I saw Bruce Springsteen perform when I was 12. It was my first real concert, and I was there with my parents. (I have cool parents.) I remember it vividly — the giant screens surrounding the stage, the heady aroma of weed, that deep chant of "Bruuuuuce" that swelled through the stadium and kept going and going and going.

From Schubert To Hendrix: Guest DJ Matt Haimovitz

Nov 15, 2012

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First Watch: Night Beds, 'Even If We Try'

Nov 15, 2012

This is a languid gem of a song paired with very disturbing video. The music, "Even If We Try," is by Night Beds, the project of Winston Yellen. Yellen is a Colorado Springs musician now making his home in Nashville. In fact the songs on the debut album from Night Beds, Country Sleep, were written and partially recorded in Tennessee at the former Sycamore Homestead in Tennessee of Johnny Cash.

This week, All Things Considered is talking to The Rolling Stones one by one, in honor of the band's 50th anniversary. Each of the Stones was asked to pick one song from their archive to discuss. Drummer Charlie Watts — at 71, the eldest statesman in the bunch — chose the song that gave the group its first No. 1 hit in the U.S.

Bob Boilen has had a ban on seeing arena rock shows for more than 30 years, but it may ending. He recently saw The Who at a mega-dome concert, performing one of Bob's favorite albums in its entirety. On this edition of All Songs Considered, hear a cut from that record and why Bob loves it so much.

Lucero On Mountain Stage

Nov 14, 2012

The country-rock band Lucero makes its second appearance on Mountain Stage, recorded live on the campus of Ohio University in Athens. Road-tested for more than a decade now, Lucero's distinctive sound mixes soulful horns with pedal steel, keyboards and brash guitars.

John Cale On World Cafe

Nov 14, 2012

Legendary songwriter and producer John Cale is back with Shifty Adventures in Nookie World, his 15th solo album and first since 2005. Cale shape-shifts often throughout the record, channeling a discotheque in the Danger Mouse-produced "I Wanna Talk 2 U," picking an acoustic guitar throughout "Living With You" and venturing into folklore in "Sandman (Flying Dutchman)." Post-punk, hip-hop and everything in between comes into play at one point or another.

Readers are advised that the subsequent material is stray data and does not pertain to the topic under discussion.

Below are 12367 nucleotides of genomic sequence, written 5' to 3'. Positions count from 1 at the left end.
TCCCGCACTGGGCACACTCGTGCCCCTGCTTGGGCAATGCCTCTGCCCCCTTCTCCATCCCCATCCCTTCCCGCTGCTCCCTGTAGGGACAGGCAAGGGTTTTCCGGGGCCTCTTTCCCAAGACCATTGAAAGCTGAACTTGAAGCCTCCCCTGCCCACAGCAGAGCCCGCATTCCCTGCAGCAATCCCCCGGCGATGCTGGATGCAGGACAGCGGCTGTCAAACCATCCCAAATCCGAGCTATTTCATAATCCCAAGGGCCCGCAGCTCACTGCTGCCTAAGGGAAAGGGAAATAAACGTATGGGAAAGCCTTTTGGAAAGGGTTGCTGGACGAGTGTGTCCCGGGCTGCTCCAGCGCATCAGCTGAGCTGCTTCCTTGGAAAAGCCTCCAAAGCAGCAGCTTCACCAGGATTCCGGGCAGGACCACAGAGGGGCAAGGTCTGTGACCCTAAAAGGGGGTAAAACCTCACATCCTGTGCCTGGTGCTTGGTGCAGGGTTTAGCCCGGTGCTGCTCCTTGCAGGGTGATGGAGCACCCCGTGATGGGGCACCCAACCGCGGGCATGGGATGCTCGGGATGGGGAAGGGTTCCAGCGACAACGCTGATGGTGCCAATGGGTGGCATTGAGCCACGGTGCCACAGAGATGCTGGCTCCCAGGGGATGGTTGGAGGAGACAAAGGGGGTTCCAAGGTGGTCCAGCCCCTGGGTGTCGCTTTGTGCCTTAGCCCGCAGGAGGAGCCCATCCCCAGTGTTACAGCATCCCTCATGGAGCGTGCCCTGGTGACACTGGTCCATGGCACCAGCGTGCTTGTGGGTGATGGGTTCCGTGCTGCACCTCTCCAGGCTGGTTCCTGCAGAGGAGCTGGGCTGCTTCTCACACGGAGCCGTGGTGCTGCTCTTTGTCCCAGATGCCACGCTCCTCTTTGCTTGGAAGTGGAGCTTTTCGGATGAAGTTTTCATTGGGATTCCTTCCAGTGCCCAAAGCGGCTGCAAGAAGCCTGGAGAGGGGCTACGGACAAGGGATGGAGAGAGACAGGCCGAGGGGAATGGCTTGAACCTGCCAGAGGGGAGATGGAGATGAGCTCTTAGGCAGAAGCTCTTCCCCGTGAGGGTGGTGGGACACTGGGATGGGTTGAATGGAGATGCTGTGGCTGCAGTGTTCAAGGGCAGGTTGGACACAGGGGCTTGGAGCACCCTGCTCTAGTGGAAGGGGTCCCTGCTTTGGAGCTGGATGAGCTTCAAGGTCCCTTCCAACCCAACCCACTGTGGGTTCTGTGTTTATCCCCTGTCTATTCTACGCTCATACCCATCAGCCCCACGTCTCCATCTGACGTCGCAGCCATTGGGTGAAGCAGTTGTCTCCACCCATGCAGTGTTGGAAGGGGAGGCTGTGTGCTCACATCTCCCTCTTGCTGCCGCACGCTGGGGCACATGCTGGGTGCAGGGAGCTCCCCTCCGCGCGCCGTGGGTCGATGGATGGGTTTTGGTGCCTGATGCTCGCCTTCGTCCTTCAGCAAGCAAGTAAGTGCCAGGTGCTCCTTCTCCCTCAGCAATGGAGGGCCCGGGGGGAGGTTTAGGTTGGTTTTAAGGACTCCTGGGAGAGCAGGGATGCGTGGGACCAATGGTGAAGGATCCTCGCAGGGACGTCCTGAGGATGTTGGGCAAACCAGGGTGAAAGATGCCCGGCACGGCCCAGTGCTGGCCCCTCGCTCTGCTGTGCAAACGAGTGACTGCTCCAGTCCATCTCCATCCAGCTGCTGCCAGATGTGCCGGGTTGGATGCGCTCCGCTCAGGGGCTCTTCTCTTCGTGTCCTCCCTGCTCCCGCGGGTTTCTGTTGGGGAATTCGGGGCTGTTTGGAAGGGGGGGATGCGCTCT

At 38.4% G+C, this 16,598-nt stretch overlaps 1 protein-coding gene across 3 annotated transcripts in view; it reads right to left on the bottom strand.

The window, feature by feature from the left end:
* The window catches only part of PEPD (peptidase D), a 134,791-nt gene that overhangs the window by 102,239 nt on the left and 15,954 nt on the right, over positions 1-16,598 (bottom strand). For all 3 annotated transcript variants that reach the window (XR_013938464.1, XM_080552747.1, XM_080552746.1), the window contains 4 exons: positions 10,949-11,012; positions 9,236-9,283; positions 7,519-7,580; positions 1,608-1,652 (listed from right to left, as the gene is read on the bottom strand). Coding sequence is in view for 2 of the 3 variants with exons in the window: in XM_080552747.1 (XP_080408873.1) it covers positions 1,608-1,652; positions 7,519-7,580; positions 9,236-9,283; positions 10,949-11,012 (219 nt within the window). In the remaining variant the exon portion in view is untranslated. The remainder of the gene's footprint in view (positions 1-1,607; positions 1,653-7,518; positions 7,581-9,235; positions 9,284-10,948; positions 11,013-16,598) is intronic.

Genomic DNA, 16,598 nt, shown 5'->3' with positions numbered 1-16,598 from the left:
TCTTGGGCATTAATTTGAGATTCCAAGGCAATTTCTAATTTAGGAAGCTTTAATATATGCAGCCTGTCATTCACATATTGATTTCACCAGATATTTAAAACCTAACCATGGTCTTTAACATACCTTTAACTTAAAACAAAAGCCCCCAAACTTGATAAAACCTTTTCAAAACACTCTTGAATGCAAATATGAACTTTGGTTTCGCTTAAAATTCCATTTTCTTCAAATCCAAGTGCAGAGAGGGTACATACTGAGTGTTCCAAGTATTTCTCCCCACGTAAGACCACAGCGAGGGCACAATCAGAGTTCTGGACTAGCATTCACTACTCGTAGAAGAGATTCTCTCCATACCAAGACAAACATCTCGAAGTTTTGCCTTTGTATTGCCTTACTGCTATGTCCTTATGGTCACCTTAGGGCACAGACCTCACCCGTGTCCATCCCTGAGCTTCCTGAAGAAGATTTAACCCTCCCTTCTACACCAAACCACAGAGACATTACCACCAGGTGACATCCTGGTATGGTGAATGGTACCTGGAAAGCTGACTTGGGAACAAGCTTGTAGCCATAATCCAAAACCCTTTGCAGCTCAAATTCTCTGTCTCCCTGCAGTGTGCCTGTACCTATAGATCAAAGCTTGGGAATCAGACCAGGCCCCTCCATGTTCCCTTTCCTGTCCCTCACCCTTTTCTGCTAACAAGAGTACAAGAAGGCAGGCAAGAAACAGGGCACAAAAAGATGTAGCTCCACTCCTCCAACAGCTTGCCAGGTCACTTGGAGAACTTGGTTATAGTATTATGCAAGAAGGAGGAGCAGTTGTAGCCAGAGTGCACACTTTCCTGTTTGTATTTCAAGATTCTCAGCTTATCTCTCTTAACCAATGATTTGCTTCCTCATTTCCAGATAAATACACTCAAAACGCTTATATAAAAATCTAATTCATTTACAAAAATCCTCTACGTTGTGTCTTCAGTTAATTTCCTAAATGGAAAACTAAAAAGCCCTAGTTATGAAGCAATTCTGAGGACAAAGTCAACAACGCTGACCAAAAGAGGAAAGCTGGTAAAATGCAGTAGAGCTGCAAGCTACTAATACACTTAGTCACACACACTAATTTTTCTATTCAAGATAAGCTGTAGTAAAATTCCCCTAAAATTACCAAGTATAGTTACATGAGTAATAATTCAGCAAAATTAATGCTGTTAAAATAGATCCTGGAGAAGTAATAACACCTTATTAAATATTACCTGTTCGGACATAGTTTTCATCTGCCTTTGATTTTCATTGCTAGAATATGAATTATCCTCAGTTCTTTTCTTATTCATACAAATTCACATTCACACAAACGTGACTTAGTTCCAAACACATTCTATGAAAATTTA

PERFORMERS:

Orchestre Révolutionnaire et Romantique

Monteverdi Choir

John Eliot Gardiner, artistic director and conductor

Elisabeth Meister, soprano

Jennifer Johnston, mezzo-soprano

Michael Spyres, tenor

Jamey Johnson, one of the most popular country singers of recent years, has just released an album titled Living for a Song: A Tribute to Hank Cochran.

The Good Listener: What To Enjoy And How To Enjoy It

Nov 14, 2012

We get a lot of mail at NPR Music, and amid the press releases and urgent pleas from deposed Nigerian dictators is a slew of smart questions about how music fits into our lives — and, as discussed this week, our interactions with those around us.

Joanna Groom asks: "How do you maintain your dignity as a music snob without alienating others?"

KCRW Presents: Lost In The Trees

Nov 14, 2012

The sad, gorgeous chamber-pop of North Carolina's Lost in the Trees really caught my attention earlier this year: Inspired by classical music and heavy personal experiences, the band's music is dark and beautiful. Performing in the KCRW studios, Lost in the Trees also took the opportunity to introduce a new song its members have been playing on the road, titled "Glass Harp."

A&M Records: Independent, With Major Appeal

Nov 14, 2012

Dwight Yoakam On World Cafe

Oct 16, 2012

Country-music singer-songwriter and actor Dwight Yoakam blends several genres on his first album in five years, 3 Pears. Released last month, 3 Pears is full of surprises, jumping from Motown and soul to light pop and no-frills rock 'n' roll. Beck produced two of its tracks, while Kid Rock co-wrote the catchy lead single "Take Hold of My Hand."

In this World Cafe session, Yoakam performs four tracks from 3 Pears and sits down for a lengthy and at times emotional interview with host David Dye.

This installment of the Latin Roots series for World Cafe explores bossa nova music, guided by Latin-music expert Ernesto Lechner. Lechner grew up in Buenos Aires, where his parents' record collection consisted of classical records and a solitary bossa nova LP. He later moved to Los Angeles, where he was immersed in Latin music and subsequently became a music journalist, publishing several books on the subject. Lechner co-hosts the radio show Latin Alternative and works as a contributing writer for Rolling Stone, L.A.

Whitehorse On Mountain Stage

May 17, 2012

Will Hoge On Mountain Stage

Apr 6, 2012